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Children With Disabilities More Vulnerable To Disasters

  • Synopsis: Published: 2010-09-23 - Children with disabilities are especially vulnerable to the effects of disasters. For further information pertaining to this article contact: News & Information Services.

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With National Preparedness Month in full swing, a research paper co-authored by a Texas A&M University professor suggests that children "particularly children with disabilities - are especially vulnerable to the effects of disasters.

The review that appears in the journal Child Development is co-authored by Laura Stough of Texas A&M and Lori Peek of Colorado State University. Stough is an associate professor of the Department of Educational Psychology at Texas A&M, as well as interdisciplinary education director at the Center on Excellence in Developmental Disabilities, where she also conducts research in special education, disability studies and disaster.

Laura Stough "Children with mobility-related disabilities may be placed even more physically at-risk during disasters if they are unable to evacuate in a timely manner," Stough says. "Disasters can be particularly hazardous for children with medical disabilities who rely on electricity for their medical supports or who need medical care while they are sheltering away from home,"

In addition, children with intellectual disabilities might not understand or might have difficulty following evacuation and sheltering instructions.

Since Hurricane Katrina, there has been a national push to increase public and personal disaster readiness, including developing an emergency plan, knowing the best routes for evacuation and how to communicate with family members if cellular phone service goes down. Stough notes that disaster plans should include the special needs of children, including those with disabilities and medical issues.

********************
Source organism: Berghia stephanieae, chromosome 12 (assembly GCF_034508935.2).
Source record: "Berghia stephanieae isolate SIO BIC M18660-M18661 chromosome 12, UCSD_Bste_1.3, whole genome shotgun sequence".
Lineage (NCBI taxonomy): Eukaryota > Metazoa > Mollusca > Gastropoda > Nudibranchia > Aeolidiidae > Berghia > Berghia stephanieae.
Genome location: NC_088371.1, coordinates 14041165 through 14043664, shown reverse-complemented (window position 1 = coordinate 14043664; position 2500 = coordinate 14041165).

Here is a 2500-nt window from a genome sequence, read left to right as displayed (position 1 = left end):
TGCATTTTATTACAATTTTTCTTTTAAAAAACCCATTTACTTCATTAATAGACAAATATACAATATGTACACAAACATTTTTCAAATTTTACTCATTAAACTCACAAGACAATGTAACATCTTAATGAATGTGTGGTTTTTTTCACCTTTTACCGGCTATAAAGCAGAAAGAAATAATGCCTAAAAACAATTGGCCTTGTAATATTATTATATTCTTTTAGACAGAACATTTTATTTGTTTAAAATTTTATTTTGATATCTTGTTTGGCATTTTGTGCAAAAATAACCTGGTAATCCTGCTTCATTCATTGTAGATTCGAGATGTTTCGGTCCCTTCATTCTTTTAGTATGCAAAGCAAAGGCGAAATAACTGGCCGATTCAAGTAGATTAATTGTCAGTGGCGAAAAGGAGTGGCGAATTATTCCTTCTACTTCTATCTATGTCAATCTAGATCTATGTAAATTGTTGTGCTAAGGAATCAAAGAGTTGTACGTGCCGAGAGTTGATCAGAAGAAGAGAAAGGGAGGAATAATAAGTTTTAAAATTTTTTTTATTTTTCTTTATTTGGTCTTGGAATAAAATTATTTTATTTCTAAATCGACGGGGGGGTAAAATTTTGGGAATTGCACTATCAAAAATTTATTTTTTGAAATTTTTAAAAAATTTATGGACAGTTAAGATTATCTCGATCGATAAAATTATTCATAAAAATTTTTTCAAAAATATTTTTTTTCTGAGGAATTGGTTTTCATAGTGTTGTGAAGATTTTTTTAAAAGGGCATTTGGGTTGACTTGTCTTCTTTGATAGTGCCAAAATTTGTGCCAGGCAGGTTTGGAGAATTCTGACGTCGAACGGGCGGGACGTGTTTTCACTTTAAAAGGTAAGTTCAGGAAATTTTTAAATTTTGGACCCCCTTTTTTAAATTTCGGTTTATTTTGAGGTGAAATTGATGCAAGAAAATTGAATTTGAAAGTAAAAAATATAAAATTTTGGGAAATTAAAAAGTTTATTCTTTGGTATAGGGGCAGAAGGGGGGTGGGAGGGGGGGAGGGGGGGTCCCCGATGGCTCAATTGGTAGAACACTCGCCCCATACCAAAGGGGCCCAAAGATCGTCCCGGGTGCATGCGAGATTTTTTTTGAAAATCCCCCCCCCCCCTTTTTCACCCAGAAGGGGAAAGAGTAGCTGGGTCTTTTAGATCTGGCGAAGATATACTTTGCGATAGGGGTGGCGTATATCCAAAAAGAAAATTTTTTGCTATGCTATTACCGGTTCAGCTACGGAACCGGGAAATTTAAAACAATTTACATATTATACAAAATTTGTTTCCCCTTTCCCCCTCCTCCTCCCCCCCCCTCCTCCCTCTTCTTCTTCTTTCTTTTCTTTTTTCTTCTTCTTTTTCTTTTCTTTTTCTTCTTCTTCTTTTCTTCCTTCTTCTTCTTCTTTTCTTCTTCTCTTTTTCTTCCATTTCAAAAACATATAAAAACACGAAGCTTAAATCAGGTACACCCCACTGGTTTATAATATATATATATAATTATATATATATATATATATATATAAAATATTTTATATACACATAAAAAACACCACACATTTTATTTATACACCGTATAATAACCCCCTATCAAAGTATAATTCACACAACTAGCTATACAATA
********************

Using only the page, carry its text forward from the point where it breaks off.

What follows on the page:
"It is important for children to stay with their family members, whenever possible, when evacuating in anticipation of or during a disaster. Parents and other family members know best about what their children need, and families of children with disabilities often fill a special role in providing functional support needs for their child," she says.

"It also is important for children with disabilities "and actually all children "to be able to return to their educational routines as soon as possible following disasters. Educational recovery is often overlooked as an important part of the recovery process, and schools and teachers are a very important part of the lives of most children."

Stough adds that part of the reason that children with disabilities can be more vulnerable to disaster is due to poverty.

"Children with disabilities throughout the world disproportionately live in poverty and yet are highly dependent on public infrastructure such as hospitals, buses, sidewalks and social service systems," Stough says. "The increase in property destruction worldwide due to natural disasters in recent years disproportionately affects children with disabilities."

About research at Texas A&M University: As one of the world's leading research institutions, Texas A&M is in the vanguard in making significant contributions to the storehouse of knowledge, including that of science and technology. Research conducted at Texas A&M represents an annual investment of more than $582 million, which ranks third nationally for universities without a medical school, and underwrites approximately 3,500 sponsored projects. That research creates new knowledge that provides basic, fundamental and applied contributions resulting in many cases in economic benefits to the state, nation and world.



Related:

  1. Emergency Preparedness for People with Disabilities
  2. Helping People With Special Needs Prepare For Disasters
  3. Disasters Hard on People with Disabilities

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